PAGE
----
How do we make the comparison of the Scribe trained to the Master of the House?

 

And, how is this applicable to us?

 

 

The Master and the Servant

 

 

Luke 17:7-10

 

 

 

 


“Will any one of you who has a servant plowing or keeping sheep say to him when he has come in from the field, ‘Come at once and recline at table’? Will he not rather say to him, ‘Prepare supper for me, and dress properly, and serve me while I eat and drink, and afterward you will eat and drink’?


Does he thank the servant because he did what was commanded? So you also, when you have done all that you were commanded, say, ‘We are unworthy servants; we have only done what was our duty.’”

 

This is arguably not a proper parable but rather an “instruction”. Yet, some call it a parable. If so,

 

The elements: The master

The servant

The duties

The proper order of the duties

 

 

 

The Unforgiving Servant

Matthew 18:21-35

 

 

Context: Then Peter came up and said to him, “Lord, how often will my brother sin against me, and I forgive him? As many as seven times?” Jesus said to him, “I do not say to you seven times, but seventy-seven times.

 

The parable:Therefore the kingdom of heaven may be compared to a king who wished to settle accounts with his servants. When he began to settle, one was brought to him who owed him ten thousand talents. And since he could not pay, his master ordered him to be sold, with his wife and children and all that he had, and payment to be made. So the servant fell on his knees, imploring him, ‘Have patience with me, and I will pay you everything.’ And out of pity for him, the master of that servant released him and forgave him the debt.


But when that same servant went out, he found one of his fellow servants who owed him a hundred denarii, and seizing him, he began to choke him, saying, ‘Pay what you owe.’ So his fellow servant fell down and pleaded with him, ‘Have patience with me, and I will pay you.’ He refused and went and put him in prison until he should pay the debt.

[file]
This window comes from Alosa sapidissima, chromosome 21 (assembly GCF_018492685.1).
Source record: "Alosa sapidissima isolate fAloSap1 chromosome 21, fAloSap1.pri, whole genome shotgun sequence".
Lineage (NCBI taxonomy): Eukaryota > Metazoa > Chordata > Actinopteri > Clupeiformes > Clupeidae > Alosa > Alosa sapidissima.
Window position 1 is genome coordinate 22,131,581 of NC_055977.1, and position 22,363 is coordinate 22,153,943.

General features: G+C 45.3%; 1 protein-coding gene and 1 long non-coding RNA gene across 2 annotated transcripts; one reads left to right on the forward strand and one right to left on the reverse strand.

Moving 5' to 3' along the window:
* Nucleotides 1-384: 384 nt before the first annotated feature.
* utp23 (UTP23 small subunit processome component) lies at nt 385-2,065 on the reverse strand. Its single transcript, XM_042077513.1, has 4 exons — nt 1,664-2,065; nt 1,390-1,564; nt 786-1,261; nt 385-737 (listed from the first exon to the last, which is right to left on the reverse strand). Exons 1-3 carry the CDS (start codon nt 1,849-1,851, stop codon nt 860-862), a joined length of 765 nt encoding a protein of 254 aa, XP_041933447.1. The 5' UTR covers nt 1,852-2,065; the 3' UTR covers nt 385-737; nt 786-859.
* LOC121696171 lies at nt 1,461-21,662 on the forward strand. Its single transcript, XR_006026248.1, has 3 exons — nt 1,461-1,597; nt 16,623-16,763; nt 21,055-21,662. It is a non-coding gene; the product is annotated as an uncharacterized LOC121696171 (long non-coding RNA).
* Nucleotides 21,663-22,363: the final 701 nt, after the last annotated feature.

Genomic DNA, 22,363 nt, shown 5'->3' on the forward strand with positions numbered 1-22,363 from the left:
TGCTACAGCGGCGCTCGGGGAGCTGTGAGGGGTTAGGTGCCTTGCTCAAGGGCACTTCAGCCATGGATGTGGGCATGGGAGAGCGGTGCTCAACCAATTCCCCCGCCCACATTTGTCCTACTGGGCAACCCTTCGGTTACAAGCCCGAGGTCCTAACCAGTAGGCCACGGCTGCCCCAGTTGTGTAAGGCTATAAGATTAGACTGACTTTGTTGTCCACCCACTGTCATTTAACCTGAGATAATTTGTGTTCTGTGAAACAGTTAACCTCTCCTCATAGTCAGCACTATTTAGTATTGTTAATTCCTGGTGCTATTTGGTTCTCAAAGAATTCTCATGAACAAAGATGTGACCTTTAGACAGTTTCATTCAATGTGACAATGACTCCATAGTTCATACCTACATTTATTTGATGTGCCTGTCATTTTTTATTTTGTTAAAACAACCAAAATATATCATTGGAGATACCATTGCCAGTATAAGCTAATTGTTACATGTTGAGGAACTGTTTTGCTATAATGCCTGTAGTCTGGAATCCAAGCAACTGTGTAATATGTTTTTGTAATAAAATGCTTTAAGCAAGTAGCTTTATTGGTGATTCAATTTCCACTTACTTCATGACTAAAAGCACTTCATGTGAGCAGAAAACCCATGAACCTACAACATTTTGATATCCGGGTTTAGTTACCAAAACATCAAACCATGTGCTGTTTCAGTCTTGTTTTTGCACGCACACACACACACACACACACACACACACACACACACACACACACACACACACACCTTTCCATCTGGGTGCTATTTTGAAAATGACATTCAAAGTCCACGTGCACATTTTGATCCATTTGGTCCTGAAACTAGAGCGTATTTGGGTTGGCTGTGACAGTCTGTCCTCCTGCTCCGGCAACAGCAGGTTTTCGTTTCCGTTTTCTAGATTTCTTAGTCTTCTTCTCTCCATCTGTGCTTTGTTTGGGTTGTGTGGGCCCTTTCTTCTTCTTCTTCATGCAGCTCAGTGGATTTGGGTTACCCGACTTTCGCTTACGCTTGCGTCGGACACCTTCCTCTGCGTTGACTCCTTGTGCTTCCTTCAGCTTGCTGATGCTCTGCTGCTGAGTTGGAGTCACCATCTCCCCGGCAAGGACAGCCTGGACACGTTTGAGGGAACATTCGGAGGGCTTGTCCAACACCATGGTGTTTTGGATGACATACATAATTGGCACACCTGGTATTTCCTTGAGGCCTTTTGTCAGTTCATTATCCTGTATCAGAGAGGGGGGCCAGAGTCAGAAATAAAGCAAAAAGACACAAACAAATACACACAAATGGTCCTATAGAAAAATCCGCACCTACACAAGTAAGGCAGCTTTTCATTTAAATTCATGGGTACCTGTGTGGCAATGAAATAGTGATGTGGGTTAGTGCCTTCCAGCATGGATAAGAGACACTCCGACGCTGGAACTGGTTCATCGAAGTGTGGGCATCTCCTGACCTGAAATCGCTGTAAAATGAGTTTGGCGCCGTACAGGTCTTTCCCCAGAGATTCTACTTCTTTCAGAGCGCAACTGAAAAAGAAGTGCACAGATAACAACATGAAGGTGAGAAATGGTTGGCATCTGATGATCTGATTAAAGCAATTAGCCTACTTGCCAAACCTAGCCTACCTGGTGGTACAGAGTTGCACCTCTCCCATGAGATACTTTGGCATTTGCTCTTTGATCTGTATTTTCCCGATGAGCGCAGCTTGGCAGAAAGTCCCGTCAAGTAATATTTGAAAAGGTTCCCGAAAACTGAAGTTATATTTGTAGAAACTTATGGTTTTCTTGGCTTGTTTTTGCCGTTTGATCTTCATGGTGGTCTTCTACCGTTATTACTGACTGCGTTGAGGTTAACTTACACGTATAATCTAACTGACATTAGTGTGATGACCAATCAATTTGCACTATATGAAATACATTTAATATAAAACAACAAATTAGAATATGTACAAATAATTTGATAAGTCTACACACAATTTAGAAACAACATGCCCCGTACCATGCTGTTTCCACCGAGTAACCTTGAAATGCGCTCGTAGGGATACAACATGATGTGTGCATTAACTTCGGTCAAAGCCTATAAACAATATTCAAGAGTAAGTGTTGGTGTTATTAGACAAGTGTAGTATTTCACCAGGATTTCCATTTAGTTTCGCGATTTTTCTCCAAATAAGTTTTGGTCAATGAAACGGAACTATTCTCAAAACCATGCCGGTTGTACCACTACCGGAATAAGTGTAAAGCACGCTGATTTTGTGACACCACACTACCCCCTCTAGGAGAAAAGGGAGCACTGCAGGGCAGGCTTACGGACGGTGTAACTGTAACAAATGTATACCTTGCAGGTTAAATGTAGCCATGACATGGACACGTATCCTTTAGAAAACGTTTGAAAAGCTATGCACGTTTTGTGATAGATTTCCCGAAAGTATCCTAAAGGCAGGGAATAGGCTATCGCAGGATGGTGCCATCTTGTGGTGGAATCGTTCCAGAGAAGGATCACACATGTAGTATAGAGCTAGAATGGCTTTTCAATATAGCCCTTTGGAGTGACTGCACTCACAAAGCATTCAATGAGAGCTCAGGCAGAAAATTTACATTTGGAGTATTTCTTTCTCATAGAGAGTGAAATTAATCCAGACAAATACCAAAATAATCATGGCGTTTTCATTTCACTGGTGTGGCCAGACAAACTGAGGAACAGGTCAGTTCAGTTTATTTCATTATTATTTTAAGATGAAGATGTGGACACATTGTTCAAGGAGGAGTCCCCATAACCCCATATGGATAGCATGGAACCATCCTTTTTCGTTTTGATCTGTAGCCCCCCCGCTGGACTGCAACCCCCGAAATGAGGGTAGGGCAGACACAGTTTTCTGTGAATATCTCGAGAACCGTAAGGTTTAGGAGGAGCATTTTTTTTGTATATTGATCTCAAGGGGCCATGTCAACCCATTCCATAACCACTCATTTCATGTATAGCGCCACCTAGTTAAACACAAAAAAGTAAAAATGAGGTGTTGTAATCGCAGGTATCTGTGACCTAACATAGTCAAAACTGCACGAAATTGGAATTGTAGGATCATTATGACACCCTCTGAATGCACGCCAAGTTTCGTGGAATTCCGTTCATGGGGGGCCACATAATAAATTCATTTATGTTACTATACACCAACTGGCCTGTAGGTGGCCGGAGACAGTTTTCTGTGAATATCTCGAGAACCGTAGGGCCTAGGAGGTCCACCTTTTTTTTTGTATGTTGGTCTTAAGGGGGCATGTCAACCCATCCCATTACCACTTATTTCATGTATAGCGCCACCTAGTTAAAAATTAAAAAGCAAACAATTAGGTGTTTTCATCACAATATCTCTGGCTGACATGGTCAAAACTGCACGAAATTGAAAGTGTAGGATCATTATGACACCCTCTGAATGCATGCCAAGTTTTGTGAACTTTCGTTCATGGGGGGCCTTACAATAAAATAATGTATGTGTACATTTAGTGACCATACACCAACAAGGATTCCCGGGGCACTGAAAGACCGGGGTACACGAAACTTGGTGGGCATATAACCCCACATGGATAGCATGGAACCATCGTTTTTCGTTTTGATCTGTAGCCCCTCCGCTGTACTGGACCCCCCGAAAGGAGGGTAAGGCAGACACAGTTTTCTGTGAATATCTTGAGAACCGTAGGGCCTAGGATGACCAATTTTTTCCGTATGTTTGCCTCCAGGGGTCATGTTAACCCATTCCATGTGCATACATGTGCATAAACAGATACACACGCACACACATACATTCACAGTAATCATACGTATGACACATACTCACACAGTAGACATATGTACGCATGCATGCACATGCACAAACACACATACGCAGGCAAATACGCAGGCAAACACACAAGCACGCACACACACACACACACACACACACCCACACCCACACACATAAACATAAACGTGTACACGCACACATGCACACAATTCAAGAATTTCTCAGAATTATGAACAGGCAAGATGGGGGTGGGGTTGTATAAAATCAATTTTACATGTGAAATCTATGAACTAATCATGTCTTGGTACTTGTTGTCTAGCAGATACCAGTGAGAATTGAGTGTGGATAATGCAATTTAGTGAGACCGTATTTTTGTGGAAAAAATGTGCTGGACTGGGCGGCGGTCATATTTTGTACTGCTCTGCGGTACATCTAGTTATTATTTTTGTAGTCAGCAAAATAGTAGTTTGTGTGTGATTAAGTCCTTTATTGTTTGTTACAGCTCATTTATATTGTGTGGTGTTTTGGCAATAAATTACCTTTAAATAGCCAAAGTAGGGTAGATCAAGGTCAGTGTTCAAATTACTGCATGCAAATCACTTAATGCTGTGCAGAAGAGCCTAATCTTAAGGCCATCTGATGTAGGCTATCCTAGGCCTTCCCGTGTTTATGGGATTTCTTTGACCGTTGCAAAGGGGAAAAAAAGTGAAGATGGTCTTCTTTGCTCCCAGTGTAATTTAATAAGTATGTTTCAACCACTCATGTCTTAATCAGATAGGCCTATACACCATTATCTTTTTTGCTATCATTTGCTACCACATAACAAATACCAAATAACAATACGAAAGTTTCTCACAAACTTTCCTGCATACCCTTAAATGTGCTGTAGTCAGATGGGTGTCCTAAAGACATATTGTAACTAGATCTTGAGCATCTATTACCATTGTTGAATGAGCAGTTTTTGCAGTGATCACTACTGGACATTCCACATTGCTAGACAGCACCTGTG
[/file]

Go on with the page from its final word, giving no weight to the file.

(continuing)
When his fellow servants saw what had taken place, they were greatly distressed, and they went and reported to their master all that had taken place.

 

Then his master summoned him and said to him, ‘You wicked servant! I forgave you all that debt because you pleaded with me. And should not you have had mercy on your fellow servant, as I had mercy on you?’ And in anger his master delivered him to the jailers, until he should pay all his debt.


So also my heavenly Father will do to every one of you, if you do not forgive your brother from your heart.”

 

 

 

It is time for class participation!!

 

Read the Lord’s sample prayer (Matthew 6:9-12). Emphasis on the “forgiveness” part.

 

Elements:

The King: =

The servants: =

The wicked servant =

The judgement =

Application for us? =

 

 

 

The Lost Sheep Second appearance

 

 

Luke 15:1-7

 

 

 

 


Context: Now the tax collectors and sinners were all drawing near to hear him. And the Pharisees and the scribes grumbled, saying, “This man receives sinners and eats with them.”


So he told them this parable: “What man of you, having a hundred sheep, if he has lost one of them, does not leave the ninety-nine in the open country, and go after the one that is lost, until he finds it? And when he has found it, he lays it on his shoulders, rejoicing. And when he comes home, he calls together his friends and his neighbors, saying to them, ‘Rejoice with me, for I have found my sheep that was lost.’


Just so, I tell you, there will be more joy in heaven over one sinner who repents than over ninety-nine righteous persons who need no repentance.

 

Another time that Jesus gives us the meaning 😊

 

It is worth noting the value of a single “sheep”. It is so important that the owner would leave the 99 remaining in order to return the one. Not a single one is to be lost.

 

Compare the thought that the owner would go get the lost one with the idea that John writes about when he writes that “neither shall any man” pluck one of His sheep away!

 

(John 10:24-29 (KJV) Then came the Jews round about him, and said unto him, How long dost thou make us to doubt? If thou be the Christ, tell us plainly. Jesus answered them, I told you, and ye believed not: the works that I do in my Father's name, they bear witness of me. But ye believe not, because ye are not of my sheep, as I said unto you.


27 My sheep hear my voice, and I know them, and they follow me: And I give unto them eternal life; and they shall never perish, neither shall any man pluck them out of my hand. My Father, which gave them me, is greater than all; and no man is able to pluck them out of my Father's hand.

 

Question: How does this parable apply to us? What do you think?

 

  1. What if we truly “stray” from the fold?